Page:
When We Are Dying We Will Embrace The Love Of Those Around Us

It’s a brisk September morning. The chill in the air is minimal, but after a 90 degree day it feels freezing. A few yellow leaves drop to the ground as I walk with my daughter. The kids are back in school so there is much activity. Many dogs accompany their families on the walk, and we see many bike riders pass on the Washington and Old Dominion Trail outside of DC.

It’s mornings like these that I treasure. Walking my children to school, talking and laughing along the way, saying hello to passing friends and neighbors. Life is fleeting, my children are growing so fast, time is so precious.

I come home to a quiet house, the silence is both welcoming and unsettling. I pet our bunny Peanut and hamster Zaychu to remind myself that I am not all alone.

I think for a few moments about death because September 25th will be the one year anniversary of the day I almost died from multiple bilateral pulmonary embolisms. I am so grateful to be alive, but am still haunted by that day. I am still trying to recover both physically and mentally.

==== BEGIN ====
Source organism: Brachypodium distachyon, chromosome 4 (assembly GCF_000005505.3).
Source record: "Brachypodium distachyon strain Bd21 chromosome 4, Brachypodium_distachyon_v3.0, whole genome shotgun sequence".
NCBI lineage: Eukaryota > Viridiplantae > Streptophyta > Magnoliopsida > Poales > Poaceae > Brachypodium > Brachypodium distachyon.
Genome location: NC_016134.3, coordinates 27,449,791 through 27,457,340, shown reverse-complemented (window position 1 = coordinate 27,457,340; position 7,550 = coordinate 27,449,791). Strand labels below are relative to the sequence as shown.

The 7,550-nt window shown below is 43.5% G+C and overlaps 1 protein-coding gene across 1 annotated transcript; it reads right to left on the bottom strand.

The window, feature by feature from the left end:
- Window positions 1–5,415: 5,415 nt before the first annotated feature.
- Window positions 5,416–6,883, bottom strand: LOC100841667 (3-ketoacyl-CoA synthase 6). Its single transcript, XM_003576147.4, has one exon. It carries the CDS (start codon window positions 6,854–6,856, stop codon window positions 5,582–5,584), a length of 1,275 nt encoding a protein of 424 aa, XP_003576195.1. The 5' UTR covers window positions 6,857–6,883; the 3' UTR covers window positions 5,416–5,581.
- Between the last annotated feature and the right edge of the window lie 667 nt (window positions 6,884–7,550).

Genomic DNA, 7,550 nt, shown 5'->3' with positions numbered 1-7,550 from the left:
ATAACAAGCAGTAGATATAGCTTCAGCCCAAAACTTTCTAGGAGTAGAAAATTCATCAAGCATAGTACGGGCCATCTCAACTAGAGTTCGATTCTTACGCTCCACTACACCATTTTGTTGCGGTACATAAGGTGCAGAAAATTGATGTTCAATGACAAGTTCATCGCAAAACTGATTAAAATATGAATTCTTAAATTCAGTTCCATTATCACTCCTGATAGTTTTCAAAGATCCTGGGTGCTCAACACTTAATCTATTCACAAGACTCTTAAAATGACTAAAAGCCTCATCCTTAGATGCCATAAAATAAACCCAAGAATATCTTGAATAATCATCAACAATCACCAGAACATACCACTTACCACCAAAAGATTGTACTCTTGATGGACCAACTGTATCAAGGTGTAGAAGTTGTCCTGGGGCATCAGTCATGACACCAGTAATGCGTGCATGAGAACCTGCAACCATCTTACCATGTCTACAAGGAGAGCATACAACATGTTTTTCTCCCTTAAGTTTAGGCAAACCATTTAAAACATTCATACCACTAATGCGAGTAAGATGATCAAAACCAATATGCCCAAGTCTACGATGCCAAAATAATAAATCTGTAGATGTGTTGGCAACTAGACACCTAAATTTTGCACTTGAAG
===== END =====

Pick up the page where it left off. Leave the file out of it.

I look at the devastation that is going on in Houston, Florida, the Virgin Islands and Puerto Rico, and once again I am reminded of my blessings. I sip my chamomile tea as thousands of people are struggling to find drink, food, shelter and clothing.

We never know when tragedy will strike. We never know when we will require assistance. We never know when our last day will come.

That is something that we all have in common. That is what makes us human.

I remember the tough year I just had, and see the tough times many people in the world are facing, and I feel saddened.

Then I look up from my keyboard and witness the humanity, courage and love that always follow each and every tragedy. Each and every personal loss.

It is like a tide that ebbs and flows throughout our lives. Sometimes we’re up. Sometimes we’re down. But, hopefully we will have loving friends, family and community members around us as we tread carefully through this life.

There are constant reminders of the fragility of life. There are constant reminders of the heroes and helpers who help us pick up the pieces.

They are there without a moment’s notice. They are not there to seek accolades. They are just there to help.

If we all try to be like them, then our world will be a much better place.